Actually, apologies seem to take on a life of their own. I find that when you flog yourself, others will actually try to make you feel better about your screw-ups. It’s true! Here’s what happened to me recently:

I was a consultant on a reality show. We were in post-production and I hadn’t worked much, if at all, with most of those staff members. My job was to look at the edited shows throughout the editing process and make notes of things for them to fix, add, delete, and the like. I communicated with them through writing since my physical presence wasn’t yet necessary. As you might have noticed, my writing style is anything but flowery and flattering, but in my brain I believed that a) they will appreciate me getting right to the point, and b) to know me is to love me. Well, this staff didn’t know me, and they certainly didn’t love me. In fact, before I knew it, there was a mutiny mounting and the entire post-production staff was on the verge of quitting because THEY HATED ME!

When I heard about it, I had two choices: I could blame them for doing shoddy work and thrust my fancy consultant sword through their paychecks, or I could admit that I had been acting like an asshole and APOLOGIZE for my behavior and lack of judgment.

Well, I marched my sorry ass into the office that day, gathered all 9 or 10 of them in an office and clearly, abashedly apologized for my behavior. I used the words "I'm sorry" and "I made a mistake." I then let every person in the department tell me without any fear of reprisal EXACTLY what they thought of the memos I had sent to them. It was brutal. They were so angry with me and they relished every second they had to slam me. I took it all without reacting defensively (super hard btw!).

My contrition was sincere and I trusted they knew it. The mutiny was instantly abandoned and they actually worked hard to let me off the hook. I had taken my 'just desserts' like a real woman.

I owned my shit instead of pointing fingers. It takes courage to do that, but I'm a firm believer that if you take the high road and do what's right, you will be rewarded somewhere around the bend.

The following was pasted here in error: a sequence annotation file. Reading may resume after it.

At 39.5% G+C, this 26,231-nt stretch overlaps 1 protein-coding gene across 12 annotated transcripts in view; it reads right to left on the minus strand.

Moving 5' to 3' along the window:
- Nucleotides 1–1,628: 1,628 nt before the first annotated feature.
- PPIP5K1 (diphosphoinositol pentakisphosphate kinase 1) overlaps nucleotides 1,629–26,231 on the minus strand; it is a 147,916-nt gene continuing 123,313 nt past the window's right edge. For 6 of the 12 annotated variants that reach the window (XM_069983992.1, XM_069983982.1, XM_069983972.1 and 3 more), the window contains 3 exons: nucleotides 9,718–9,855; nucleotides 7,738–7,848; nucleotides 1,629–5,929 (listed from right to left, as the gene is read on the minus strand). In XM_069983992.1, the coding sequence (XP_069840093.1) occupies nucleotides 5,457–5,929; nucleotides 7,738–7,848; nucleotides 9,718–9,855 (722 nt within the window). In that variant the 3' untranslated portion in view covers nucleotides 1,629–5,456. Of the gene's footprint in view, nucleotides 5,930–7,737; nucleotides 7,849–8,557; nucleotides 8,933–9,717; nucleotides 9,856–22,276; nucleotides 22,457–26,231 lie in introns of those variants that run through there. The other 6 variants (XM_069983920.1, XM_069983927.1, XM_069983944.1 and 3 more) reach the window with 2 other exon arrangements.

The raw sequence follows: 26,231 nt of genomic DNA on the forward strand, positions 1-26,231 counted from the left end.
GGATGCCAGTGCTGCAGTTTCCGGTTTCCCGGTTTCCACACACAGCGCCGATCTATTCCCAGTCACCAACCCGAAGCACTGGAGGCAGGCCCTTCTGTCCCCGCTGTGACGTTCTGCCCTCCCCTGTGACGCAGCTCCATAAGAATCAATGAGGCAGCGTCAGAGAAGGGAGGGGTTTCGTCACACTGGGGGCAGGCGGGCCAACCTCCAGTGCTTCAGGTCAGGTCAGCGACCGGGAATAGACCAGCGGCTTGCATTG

As for the props department at ABC’s The Home Show: I’m sorry about that butter thing.

LAURA INGRAM -- "DON'T COME IN MY EAR" -- This sums up life in TV



Tracy Mazuer’s coaching skills are entirely responsible for elevating my career and status in the television industry. Tracy has recognized and helped to define a vital yet consistently overlooked part of building and maintaining a successful career in the entertainment industry – how to successfully market yourself.

I have worked in television as a Producer/Director for many years. Prior to discovering Tracy’s abilities, I promoted myself so poorly that...(read more of this testimonial)

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Tracy has a way of teaching you something without pointing her finger, being condescending or coming at it from a “I know it all” attitude, because frankly she doesn’t and nobody does, but she admits it, and that is what makes her “real” and most certainly approachable! Tracy has a way with words and people, truly a gift and surely something that can’t be taught, but she treats you like her equal. She has always been my boss, never vice versa but it’s always seemed as though we were fighting the same battle and we were at war side by side. (read more...)

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Connecting Reality - Wednesday, 29 October 2008